While such a move would be bad in the PC market it is less important in the mobile market where there is less of a browser war going on and punters tend to buy what they are supplied by the telco.
In this case Redmond’s partners are going on record to say that Silverlight say it’s plenty robust enough to do all they want.
Scott Stanfield, CEO of Vertigo Software told CRN that Silverlight uses the out-of-browser style that was introduced in Silverlight 3. This means that the action in Windows Phone 7 won’t be around the browser, but the applications.
He said that Mozilla wants is a native, C++ style, traditional API connection to the phone. But partners aren’t asking for this.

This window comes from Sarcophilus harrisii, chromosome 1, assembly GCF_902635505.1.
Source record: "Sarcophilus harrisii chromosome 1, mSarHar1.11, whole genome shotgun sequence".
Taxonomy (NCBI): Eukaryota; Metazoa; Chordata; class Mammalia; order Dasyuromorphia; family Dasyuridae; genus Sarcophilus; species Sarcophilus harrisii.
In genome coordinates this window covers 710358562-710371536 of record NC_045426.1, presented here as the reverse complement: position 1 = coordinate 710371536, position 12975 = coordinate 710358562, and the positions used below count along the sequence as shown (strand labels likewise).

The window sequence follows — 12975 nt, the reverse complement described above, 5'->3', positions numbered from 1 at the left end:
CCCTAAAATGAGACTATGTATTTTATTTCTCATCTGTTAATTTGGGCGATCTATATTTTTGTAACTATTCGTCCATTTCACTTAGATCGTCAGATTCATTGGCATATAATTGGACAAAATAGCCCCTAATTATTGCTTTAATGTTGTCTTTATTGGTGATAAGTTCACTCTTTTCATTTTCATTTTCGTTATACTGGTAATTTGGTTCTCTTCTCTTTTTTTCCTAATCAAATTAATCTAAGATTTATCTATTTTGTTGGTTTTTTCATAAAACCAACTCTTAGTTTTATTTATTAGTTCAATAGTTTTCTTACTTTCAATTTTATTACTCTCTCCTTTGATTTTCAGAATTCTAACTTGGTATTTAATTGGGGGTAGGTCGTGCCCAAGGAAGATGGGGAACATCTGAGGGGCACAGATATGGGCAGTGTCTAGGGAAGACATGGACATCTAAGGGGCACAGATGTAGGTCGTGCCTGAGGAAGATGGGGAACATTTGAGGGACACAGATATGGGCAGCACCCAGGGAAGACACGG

Developers prefer programming in managed code because it’s faster, more convenient and offers better security.
Silverlight is based on .NET, developers can reuse desktop application code in Windows Phone 7.
Microsoft is thinking of allowing native access to Adobe in order to bring Flash Player 10.1 to Internet Explorer Mobile on Windows Phone 7 devices, but since it is a rival with Mozilla there is no need to let it in.
Who says that Microsoft is all nice these days?